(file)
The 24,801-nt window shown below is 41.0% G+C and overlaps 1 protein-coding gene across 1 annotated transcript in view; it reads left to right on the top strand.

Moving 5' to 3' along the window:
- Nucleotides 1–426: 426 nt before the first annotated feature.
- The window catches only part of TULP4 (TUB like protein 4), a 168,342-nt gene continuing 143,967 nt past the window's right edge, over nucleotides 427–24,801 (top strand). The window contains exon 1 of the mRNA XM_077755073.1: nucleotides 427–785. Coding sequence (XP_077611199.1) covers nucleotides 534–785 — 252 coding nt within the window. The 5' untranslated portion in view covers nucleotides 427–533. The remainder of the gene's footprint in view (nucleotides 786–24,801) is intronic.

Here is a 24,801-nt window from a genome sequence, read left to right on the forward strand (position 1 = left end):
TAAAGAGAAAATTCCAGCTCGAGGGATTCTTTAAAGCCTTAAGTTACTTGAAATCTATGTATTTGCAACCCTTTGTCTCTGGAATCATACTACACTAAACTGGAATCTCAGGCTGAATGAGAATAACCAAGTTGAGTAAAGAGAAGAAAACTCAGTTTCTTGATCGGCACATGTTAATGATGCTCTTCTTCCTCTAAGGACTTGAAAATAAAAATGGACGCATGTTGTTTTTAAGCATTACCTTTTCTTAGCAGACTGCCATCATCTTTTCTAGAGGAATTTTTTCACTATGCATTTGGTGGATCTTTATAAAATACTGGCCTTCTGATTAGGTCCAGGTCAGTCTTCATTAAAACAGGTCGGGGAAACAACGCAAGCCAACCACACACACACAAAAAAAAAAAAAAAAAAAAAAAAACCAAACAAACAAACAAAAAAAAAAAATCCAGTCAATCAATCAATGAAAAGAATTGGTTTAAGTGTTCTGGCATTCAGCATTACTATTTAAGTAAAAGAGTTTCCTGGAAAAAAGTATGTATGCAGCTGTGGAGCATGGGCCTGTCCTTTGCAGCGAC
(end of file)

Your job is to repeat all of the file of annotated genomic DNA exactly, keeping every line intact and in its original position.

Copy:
The 24,801-nt window shown below is 41.0% G+C and overlaps 1 protein-coding gene across 1 annotated transcript in view; it reads left to right on the top strand.

Moving 5' to 3' along the window:
- Nucleotides 1–426: 426 nt before the first annotated feature.
- The window catches only part of TULP4 (TUB like protein 4), a 168,342-nt gene continuing 143,967 nt past the window's right edge, over nucleotides 427–24,801 (top strand). The window contains exon 1 of the mRNA XM_077755073.1: nucleotides 427–785. Coding sequence (XP_077611199.1) covers nucleotides 534–785 — 252 coding nt within the window. The 5' untranslated portion in view covers nucleotides 427–533. The remainder of the gene's footprint in view (nucleotides 786–24,801) is intronic.

Here is a 24,801-nt window from a genome sequence, read left to right on the forward strand (position 1 = left end):
TAAAGAGAAAATTCCAGCTCGAGGGATTCTTTAAAGCCTTAAGTTACTTGAAATCTATGTATTTGCAACCCTTTGTCTCTGGAATCATACTACACTAAACTGGAATCTCAGGCTGAATGAGAATAACCAAGTTGAGTAAAGAGAAGAAAACTCAGTTTCTTGATCGGCACATGTTAATGATGCTCTTCTTCCTCTAAGGACTTGAAAATAAAAATGGACGCATGTTGTTTTTAAGCATTACCTTTTCTTAGCAGACTGCCATCATCTTTTCTAGAGGAATTTTTTCACTATGCATTTGGTGGATCTTTATAAAATACTGGCCTTCTGATTAGGTCCAGGTCAGTCTTCATTAAAACAGGTCGGGGAAACAACGCAAGCCAACCACACACACACAAAAAAAAAAAAAAAAAAAAAAAAACCAAACAAACAAACAAAAAAAAAAAATCCAGTCAATCAATCAATGAAAAGAATTGGTTTAAGTGTTCTGGCATTCAGCATTACTATTTAAGTAAAAGAGTTTCCTGGAAAAAAGTATGTATGCAGCTGTGGAGCATGGGCCTGTCCTTTGCAGCGAC